2. Lots of asymptomatic and vaccinated people testing positive (difference between infection and disease) are sidelined due to routine and arbitrary testing of low-risk, vaccinated populations. Testing programs continue to cause fear and shut business down, as opposed to keeping them open. Cody stated earlier this week that deaths are low due to “vaccine rates being high.” So, canceling elective surgeries that people need will ensure the continuance of the hysteria around COVID, and cycle of arbitrary shut downs and policies when we already met the goal of minimizing deaths/severe disease. It’s time to move on!

    Stop testing asymptomatic and vaccinated/boosted low risk groups. The Delta waves, I am sure had just as many cases – but as the Feds said, we are currently or did test MORE people than ever before. So, it wasn’t more infections than before, we simply just tested more – and tested a lot of low-risk groups.

    The fact that my teenager’s school can’t go five minutes without jamming a q-tip up her nose, despite being vaccinated and not sick is taking away from ALL of the people, particularly parents with kids in daycare and the vulnerable, who actually need the tests. It’s nonsensical.

    Lastly, the Omicron has peaked, as discussed on the news this morning (KTVU) and the groups testing wastewater for disease levels described this, which should be front page news. Also, out of Southern CA, Kaiser Permanente put out a report citing 91% risk reductions in mortality rates. 75% risk reductions in ICU’s. Quote from the article below, and a link to the data. So, why is Inside and Spotlight and every other outlet focused on the negative, and not reporting on the very positive movement? Stop disrupting peoples healthcare access, school access, vital records access. The Bay Area has taken an extremely cowardice approach to mitigation of a pandemic that doesn’t exist here anymore.–91–fewer-deaths-from-omicron-than-delta

    “The researchers analyzed the medical records of 69,279 patients at Kaiser Permanente of Southern California who tested positive for COVID-19 from Nov. 30 to Jan. 1. Three-quarters were infected with the highly transmissible omicron variant, and the rest by delta.

    The analysis found there was a 53% reduction in symptomatic hospitalization, a 74% reduction in admission into intensive care units and a 91% reduction in deaths — one from omicron compared to 14 from delta.

    No patients with omicron required mechanical ventilation, compared to 11 cases with delta infections. And those who were hospitalized with the omicron variant had shorter hospital stays — a median of 1.5 days versus five days.

    Reductions in disease severity were evident among both vaccinated and unvaccinated patients, the researchers found.”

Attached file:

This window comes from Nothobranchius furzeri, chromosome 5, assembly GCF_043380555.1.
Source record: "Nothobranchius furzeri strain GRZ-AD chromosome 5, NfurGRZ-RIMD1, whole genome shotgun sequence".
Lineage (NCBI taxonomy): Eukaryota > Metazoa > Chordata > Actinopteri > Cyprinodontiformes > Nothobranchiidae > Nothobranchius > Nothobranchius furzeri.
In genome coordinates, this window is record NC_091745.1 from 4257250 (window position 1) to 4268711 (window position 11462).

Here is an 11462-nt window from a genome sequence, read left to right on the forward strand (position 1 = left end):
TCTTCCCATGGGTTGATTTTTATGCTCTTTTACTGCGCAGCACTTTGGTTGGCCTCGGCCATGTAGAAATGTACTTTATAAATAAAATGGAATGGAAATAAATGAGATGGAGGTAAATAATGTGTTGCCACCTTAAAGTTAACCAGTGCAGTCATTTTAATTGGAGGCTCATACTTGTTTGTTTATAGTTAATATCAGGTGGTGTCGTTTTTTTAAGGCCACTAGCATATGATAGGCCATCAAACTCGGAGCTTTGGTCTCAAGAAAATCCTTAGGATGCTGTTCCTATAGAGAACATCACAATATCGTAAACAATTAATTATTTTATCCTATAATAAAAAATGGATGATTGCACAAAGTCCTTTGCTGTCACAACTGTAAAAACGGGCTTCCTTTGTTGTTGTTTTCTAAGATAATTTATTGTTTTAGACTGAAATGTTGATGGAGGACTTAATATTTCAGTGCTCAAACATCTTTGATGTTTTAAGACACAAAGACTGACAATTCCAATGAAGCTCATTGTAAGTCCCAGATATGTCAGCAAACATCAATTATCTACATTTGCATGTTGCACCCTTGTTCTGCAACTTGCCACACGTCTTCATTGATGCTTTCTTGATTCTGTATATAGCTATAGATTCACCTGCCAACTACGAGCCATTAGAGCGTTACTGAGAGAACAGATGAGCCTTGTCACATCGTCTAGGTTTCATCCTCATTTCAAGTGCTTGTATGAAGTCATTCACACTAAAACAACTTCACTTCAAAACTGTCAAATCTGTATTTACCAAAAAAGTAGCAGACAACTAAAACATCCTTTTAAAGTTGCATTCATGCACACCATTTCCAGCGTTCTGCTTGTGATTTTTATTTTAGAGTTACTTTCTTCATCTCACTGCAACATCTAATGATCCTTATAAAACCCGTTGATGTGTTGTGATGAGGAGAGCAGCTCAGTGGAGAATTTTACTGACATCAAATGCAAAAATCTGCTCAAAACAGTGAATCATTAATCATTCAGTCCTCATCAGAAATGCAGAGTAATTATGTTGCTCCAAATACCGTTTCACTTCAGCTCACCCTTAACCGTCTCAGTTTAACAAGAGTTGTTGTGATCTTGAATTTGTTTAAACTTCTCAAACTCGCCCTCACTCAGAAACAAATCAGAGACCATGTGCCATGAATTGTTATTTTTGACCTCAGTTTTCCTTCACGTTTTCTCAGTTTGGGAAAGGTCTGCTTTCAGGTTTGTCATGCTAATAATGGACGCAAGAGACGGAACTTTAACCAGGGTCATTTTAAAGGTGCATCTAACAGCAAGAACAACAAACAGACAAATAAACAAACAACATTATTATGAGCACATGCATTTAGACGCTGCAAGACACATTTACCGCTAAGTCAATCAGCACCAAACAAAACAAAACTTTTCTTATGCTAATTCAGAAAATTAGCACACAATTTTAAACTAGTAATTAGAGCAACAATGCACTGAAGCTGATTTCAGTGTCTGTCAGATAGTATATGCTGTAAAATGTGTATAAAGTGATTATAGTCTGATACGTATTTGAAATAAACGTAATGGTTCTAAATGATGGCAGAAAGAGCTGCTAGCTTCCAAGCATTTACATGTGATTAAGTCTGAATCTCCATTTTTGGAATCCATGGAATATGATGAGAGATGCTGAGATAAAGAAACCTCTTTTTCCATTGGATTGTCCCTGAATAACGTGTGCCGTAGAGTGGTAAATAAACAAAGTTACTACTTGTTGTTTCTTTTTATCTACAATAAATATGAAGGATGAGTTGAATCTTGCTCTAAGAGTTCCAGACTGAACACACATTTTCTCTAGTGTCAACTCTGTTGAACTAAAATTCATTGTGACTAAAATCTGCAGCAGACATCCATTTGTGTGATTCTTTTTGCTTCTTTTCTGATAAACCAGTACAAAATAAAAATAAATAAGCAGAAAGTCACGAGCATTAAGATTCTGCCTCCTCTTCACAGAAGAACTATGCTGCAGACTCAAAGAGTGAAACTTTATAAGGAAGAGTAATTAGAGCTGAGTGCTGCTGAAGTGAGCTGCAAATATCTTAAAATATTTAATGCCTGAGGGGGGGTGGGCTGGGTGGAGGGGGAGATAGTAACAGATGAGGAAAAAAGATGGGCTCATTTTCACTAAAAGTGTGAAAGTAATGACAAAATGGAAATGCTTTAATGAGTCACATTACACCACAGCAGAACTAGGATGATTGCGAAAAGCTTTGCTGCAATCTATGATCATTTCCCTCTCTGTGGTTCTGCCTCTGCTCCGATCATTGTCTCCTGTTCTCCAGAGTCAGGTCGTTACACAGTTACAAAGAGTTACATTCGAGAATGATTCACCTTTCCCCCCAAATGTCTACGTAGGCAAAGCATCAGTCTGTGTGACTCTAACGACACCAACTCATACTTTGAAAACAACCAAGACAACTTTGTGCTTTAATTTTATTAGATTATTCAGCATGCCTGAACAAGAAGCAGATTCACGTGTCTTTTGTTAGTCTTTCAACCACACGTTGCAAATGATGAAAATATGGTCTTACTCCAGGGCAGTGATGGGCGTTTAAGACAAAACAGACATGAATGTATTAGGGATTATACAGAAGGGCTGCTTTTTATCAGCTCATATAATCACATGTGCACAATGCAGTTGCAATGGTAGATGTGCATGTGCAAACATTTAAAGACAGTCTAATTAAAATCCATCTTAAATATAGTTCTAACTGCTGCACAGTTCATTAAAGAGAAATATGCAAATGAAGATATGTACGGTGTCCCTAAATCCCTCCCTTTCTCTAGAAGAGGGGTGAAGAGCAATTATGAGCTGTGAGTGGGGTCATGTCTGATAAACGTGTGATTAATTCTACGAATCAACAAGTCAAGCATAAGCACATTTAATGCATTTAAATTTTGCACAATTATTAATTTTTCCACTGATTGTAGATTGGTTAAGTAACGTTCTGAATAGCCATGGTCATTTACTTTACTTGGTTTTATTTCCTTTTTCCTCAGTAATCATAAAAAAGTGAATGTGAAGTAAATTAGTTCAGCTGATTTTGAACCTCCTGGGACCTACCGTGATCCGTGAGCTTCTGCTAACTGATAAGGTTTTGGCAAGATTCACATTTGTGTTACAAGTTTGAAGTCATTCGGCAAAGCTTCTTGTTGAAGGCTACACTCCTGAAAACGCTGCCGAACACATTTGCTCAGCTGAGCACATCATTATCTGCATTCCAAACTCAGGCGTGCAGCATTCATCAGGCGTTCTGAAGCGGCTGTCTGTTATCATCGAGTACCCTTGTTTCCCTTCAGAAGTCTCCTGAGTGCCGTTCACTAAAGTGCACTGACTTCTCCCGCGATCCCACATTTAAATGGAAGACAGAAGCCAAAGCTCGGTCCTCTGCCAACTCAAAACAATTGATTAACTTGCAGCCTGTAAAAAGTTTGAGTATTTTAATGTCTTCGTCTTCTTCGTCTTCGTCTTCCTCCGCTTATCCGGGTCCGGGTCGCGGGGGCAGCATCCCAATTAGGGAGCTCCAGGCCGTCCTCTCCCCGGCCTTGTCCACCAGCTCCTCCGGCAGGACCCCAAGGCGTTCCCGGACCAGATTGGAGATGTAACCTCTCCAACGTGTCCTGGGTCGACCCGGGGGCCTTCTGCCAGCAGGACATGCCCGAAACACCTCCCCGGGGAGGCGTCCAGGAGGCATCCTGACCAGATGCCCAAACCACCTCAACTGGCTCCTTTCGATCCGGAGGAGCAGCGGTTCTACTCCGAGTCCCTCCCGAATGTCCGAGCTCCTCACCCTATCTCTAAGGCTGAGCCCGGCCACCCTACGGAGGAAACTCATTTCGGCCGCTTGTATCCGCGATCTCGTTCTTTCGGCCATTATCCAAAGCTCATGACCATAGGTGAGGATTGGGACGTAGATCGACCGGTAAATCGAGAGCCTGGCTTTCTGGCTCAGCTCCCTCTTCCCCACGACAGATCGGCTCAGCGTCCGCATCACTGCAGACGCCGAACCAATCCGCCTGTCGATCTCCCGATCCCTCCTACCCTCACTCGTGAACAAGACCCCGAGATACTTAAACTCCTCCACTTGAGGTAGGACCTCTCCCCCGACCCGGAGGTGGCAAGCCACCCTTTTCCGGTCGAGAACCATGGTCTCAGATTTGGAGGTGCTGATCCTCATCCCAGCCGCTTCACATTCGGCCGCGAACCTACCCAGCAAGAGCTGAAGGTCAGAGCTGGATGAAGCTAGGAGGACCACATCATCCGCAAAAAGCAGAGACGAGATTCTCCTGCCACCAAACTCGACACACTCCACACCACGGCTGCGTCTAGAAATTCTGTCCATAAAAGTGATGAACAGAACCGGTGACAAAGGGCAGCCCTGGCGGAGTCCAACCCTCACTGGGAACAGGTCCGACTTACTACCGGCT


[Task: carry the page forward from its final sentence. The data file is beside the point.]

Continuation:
3. Maybe we can all follow one piece of sage advice from the Biden-Harris admin…and get on with our day…

    “It is time for us to do what we have been doing,
    and that time is every day.”
    – Kamala Harris
    “The Office” (of the VP)

  4. CA, NY = Permanent Pandemic Panic Pushers…
    Driving some Folks to Unbalanced Fear-Mongering.
    ————— Freedom Vs Oppression… ——————
    States ranked by COVID-19 death rates:
    Jan. 14, 2022
    Avg Daily COVID-19 Deaths & COVID-19 Deaths per 100,000 over the last 7 days:
    FLORIDA: Deaths per 100K: 0.31 / Daily avg deaths: 65.6
    CAlifornia: Deaths per 100K: 0.29 / Daily avg deaths: 113.9
    NY State: Deaths per 100K: 0.91 / Daily avg deaths: 177.9
    Wash DC: Deaths per 100K: 0.4 / Daily avg deaths: 2.9
    CA & NY are the most Locked-Down & Mandated states in the nation.
    Washington DC as a “Most Locked-Down” region.
    Cold-Like Omicron..~ 95% of all detected cases now…
    CDC Walensky – Study Shows:
    “Omicron variant of COVID-19 has a lower risk of severe illness and death compared with the Delta variant.”
    — “Has Omicron Crested in the Bay Area? Sewage samples seem to Say So” (Jan13th 2022 SFChron) —-

    “The county’s wastewater surveillance tool, which measures levels of COVID-19 genetic material in its sewage systems, has shown that levels of the Virus Peaked Jan. 6 –
    and have fallen dramatically since then.”

    “The county’s tool revealed similar curves among wastewater surveillance systems in Palo Alto, San Jose, Sunnyvale and Gilroy – …the Bay Area may have already reached its most troubling ridge of omicron infections.”

    “We didn’t know that (the data) was going to be such a great metric for infection when we started, but it turns out that it is,”
    “…a promising indication for the region at large, and one that mirrors data collected in cities such as Boston, where wastewater surveillance also measured a steep decline of COVID-19 after a sharp peak.”
    “The Cases now are a Less Reliable number than they used to be before. …
    We have to rely on other ways of getting a sense of how this virus is in the community.”
    UCSF Department of Medicine Chair said.
    “The Bay Area is still reporting high levels of infection, but that measurement is subject to distortion based on multiple factors, including testing delays, the high proportion of unreported home testing results, and the people who may get infected but not tested ”

    Based on data … the numbers will start to level off within a week or so.
    “According to the wastewater data…
    we should see clinical case counts declining in about 4 – 10 days.”

  5. California is driving even more people out of California. Can’t blame everyone for going to Texas or Florida to get the medical treatment they need. Sad days for California.

  6. Where else (now that Cuomo isn’t running New York) would state government actually but in to what’s specific to various local facilities?

    At least nobody is telling Biden the feds should issue such an order.